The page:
The Illusion of Failure
Have you ever sat back and randomly thought, "Wow, I haven't cried over that in a while."? If you're not a crier, don't rub it in. But just input your respective release.
"Wow, I haven't cursed over that..."
"Wow, I haven't drank over that..."
"Wow, I haven't used over that..."
In a while.
And as you pause and reflect on this pleasant surprise, a flutter of excitement accompanies the idea that you just might FINALLY be over it.
And as you go about your healed life with great expectation, you find yourself on an optimistic high. Surely, you are in a better place. But just before you can get comfortable with feeling free and whole again, something triggers a memory, and while it resurfaces, you are forced to confront all of the feelings you imagined would have expired by now.
"By now." What does that even mean? 🙄
I once had a friend mention the time period that had elapsed since something happened in my life, as if time was supposed to heal the wound and I shouldn't be sensitive to the topic anymore. Let's go ahead and debunk that myth right here: we heal over time, but time is not what heals. Even still, I know we have all been in a situation where we felt like we should feel better "by now". We consider the calendar year, all of the life events that have happened, how much everyone else has moved on, and we are perplexed as we wonder why in the world we STILL.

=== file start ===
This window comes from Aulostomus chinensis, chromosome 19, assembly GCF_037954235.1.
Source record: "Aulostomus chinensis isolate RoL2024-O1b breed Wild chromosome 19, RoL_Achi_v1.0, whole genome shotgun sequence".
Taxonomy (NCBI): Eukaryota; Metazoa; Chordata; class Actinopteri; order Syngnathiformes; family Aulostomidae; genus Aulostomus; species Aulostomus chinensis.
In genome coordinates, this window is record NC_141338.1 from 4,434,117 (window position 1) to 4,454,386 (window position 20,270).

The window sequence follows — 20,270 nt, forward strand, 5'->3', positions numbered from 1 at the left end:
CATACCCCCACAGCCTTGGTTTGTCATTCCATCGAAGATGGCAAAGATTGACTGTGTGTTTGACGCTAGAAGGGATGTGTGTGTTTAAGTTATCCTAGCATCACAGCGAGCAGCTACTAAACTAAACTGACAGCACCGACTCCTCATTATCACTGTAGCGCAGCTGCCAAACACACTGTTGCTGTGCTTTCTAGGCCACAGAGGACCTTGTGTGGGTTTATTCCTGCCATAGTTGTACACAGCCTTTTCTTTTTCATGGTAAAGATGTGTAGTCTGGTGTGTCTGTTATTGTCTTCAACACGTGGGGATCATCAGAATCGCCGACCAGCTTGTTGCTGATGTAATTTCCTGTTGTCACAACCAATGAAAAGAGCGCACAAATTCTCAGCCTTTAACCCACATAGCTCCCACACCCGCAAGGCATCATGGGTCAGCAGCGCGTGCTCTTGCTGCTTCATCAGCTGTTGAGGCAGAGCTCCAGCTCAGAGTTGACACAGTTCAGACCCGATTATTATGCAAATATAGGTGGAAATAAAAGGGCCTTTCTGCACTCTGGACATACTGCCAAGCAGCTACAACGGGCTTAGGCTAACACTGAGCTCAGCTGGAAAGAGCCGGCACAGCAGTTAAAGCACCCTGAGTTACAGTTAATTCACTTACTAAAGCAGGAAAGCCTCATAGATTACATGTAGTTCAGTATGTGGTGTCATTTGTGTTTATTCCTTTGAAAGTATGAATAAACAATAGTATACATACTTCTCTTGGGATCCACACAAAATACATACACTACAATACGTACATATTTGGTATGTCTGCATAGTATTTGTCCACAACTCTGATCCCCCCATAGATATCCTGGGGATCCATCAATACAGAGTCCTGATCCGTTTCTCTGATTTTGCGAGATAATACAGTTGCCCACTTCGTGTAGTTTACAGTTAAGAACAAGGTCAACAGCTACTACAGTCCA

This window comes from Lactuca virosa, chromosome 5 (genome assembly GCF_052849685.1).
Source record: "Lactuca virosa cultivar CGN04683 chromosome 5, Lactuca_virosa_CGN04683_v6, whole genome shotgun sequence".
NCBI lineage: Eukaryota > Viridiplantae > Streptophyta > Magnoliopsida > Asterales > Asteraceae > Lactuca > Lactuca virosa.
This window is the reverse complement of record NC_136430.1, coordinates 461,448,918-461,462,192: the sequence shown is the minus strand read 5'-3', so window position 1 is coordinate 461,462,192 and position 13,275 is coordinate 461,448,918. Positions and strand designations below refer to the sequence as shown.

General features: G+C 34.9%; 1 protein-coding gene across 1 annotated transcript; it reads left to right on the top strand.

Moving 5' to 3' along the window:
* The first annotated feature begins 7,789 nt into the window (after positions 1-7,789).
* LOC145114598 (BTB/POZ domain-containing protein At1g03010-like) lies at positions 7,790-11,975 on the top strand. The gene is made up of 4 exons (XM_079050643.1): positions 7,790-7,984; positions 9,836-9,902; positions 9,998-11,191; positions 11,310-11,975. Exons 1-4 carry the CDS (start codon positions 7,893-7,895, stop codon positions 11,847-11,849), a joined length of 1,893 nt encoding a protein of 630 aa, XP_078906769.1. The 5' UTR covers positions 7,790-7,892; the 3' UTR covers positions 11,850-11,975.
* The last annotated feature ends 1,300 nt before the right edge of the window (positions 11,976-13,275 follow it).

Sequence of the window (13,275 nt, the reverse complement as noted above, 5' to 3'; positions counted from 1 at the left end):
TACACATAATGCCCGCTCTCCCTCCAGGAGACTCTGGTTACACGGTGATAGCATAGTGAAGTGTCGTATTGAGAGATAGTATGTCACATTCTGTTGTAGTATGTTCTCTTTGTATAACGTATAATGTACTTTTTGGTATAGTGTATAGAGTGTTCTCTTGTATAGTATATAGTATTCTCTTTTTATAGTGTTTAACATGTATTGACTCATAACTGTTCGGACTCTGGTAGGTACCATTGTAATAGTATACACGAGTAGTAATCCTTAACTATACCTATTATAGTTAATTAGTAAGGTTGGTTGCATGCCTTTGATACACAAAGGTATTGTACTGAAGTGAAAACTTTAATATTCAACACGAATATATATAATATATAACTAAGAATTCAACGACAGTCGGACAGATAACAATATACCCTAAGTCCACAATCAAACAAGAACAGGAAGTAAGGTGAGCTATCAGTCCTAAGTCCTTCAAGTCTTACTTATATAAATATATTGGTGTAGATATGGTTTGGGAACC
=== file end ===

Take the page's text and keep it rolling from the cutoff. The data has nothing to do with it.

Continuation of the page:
Why am I STILL mad?
Why am I STILL hurt?
Why am I STILL sad?
Why am I STILL affected...
And there's nothing more frustrating than feeling like you really let it go and then boom--a trigger. And all of a sudden you remember. Reluctantly, you remember. You remember what it felt like to lose. And even more painful than acknowledging the memory of the feeling, is realizing that after "all of this time", you still feel that way.
At this point, you probably begin to beat yourself up. "WHY am I still stuck on him? WHY am I still stuck on this? WHY am I still crying about that? WHY am I still MAD?" We can pretend with other people but we can't pretend with ourselves. And once we realize these emotions haven't left us, we have to dig deeper to get to the root and answer our own, "WHY...?"